This was my second Antonia Fraser book, the first being The Wives of Henry VIII. Thorough research and minute attention to details is the clear mark of both. Personally I found the writing of Marie Antoinette: The Journey to be more lucid and less confusing.
Perhaps this passage in the Epilogue best sums up the book:-
“A scapegoat was in fact what Marie Antoinette became. Among other things, she would be blamed for the whole French Revolution, by those who optimistically looked to one “guilty” individual as a way of explaining the complex horrors of the past.”
I am inclined to think that Marie Antoinette probably had a lethal fault in her stars that put her in the wrong place at the wrong time. Be that as it might, she, and for that matter, the French aristocrats, could have used more common sense and curbed her/their appetite for pleasure-seeking and extravagance at a time when most French commoners were seen to be poverty-stricken. These vested interests were simply blind to the public’s seething disgust for their hereditary privileges (like exemption from taxes, among other things). Added to this apparent obtuseness on the part of the royalty was the rapaciousness of France’s monarchic neighbors (including Austria, the Queen’s homeland), who had been prowling on her borders and waiting for her domestic troubles to explode in her face. It would not be surprising, under these circumstances, to see the “Austrian woman” (as Marie Antoinette came to be called) becoming the receptacle of the French people’s full wrath, through the vicious manipulation of public opinion by power-hungry demagogues.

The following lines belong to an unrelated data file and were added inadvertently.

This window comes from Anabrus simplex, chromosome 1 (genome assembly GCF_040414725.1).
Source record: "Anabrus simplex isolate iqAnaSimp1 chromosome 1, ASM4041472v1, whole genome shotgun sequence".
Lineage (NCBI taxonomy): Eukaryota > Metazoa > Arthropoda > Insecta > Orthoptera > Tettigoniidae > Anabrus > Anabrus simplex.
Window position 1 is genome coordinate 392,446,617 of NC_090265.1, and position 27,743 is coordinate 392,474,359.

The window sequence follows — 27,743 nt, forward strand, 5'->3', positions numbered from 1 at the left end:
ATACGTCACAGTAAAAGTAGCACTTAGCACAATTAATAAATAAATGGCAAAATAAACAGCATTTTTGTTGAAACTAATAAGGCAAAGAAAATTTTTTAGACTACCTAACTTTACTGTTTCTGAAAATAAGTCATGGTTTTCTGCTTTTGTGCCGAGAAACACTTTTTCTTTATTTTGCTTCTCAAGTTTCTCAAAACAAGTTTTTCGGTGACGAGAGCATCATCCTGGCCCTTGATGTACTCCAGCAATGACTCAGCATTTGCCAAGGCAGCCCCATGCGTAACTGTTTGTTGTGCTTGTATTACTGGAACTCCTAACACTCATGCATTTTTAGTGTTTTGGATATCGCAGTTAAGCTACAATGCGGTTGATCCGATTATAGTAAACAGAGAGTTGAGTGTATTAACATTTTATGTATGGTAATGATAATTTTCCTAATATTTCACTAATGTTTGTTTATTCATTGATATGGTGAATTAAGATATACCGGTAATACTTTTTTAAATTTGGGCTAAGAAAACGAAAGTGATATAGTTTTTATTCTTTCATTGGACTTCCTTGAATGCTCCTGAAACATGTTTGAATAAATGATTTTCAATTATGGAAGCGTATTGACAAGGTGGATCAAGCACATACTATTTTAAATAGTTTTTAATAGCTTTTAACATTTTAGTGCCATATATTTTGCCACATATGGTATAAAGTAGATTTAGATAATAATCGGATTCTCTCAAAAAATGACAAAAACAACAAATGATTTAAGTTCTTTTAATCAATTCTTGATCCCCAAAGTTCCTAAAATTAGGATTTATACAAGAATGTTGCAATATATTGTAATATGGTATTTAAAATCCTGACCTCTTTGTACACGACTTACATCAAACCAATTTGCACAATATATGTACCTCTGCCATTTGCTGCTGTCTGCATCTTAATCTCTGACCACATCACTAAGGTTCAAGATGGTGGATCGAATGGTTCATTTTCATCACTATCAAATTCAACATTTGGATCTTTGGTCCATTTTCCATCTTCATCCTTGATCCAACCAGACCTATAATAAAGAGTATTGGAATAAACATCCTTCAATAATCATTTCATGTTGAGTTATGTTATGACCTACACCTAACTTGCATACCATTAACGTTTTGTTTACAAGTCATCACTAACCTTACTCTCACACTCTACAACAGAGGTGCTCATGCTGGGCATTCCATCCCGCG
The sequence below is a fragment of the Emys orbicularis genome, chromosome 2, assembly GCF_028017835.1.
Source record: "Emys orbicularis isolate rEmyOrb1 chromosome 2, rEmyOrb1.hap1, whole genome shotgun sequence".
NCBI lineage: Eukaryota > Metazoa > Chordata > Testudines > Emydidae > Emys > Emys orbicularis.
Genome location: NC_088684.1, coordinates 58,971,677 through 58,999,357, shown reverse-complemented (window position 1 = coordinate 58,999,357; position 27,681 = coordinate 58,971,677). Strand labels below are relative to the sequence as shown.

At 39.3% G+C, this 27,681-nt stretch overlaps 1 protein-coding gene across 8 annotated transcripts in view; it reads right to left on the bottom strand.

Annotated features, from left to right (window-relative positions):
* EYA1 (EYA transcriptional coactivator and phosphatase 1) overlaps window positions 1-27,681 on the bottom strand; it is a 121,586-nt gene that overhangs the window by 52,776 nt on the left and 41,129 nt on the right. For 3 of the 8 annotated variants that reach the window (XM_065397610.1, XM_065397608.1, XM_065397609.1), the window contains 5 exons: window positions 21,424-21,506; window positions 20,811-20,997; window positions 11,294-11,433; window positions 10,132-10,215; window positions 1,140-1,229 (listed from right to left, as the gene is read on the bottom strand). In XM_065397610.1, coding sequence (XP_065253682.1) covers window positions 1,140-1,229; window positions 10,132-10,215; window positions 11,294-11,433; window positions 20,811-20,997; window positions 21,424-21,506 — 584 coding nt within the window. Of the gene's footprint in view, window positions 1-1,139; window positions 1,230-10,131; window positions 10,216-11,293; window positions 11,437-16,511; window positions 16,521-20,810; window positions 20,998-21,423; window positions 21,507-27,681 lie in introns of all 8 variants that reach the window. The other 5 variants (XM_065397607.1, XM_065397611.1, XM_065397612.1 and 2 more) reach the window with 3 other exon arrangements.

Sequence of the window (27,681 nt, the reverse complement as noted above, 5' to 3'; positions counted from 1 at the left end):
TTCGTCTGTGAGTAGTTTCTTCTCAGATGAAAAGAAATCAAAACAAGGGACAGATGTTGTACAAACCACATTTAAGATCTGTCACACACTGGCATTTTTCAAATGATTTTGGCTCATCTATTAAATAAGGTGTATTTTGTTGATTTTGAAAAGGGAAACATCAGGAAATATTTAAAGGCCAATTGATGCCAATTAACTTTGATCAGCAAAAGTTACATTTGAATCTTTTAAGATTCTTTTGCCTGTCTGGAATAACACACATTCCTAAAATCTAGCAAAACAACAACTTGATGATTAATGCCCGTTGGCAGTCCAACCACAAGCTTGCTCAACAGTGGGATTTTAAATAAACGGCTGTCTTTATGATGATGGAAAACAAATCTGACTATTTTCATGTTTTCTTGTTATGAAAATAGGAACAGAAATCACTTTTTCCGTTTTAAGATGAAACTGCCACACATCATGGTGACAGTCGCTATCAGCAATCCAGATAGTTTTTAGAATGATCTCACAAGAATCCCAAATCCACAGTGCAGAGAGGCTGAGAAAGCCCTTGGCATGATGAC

This biographical work on whom one might term as “the most slandered French Queen in the history of France” also reminds one of how deadly calumnious propaganda can turn out to be. Wicked lies, if repeated often enough, can very easily become verity in the minds of the less enlightened. It also brings to mind how little we’ve advanced in terms of achieving social equality and fairness since those revolutionary days.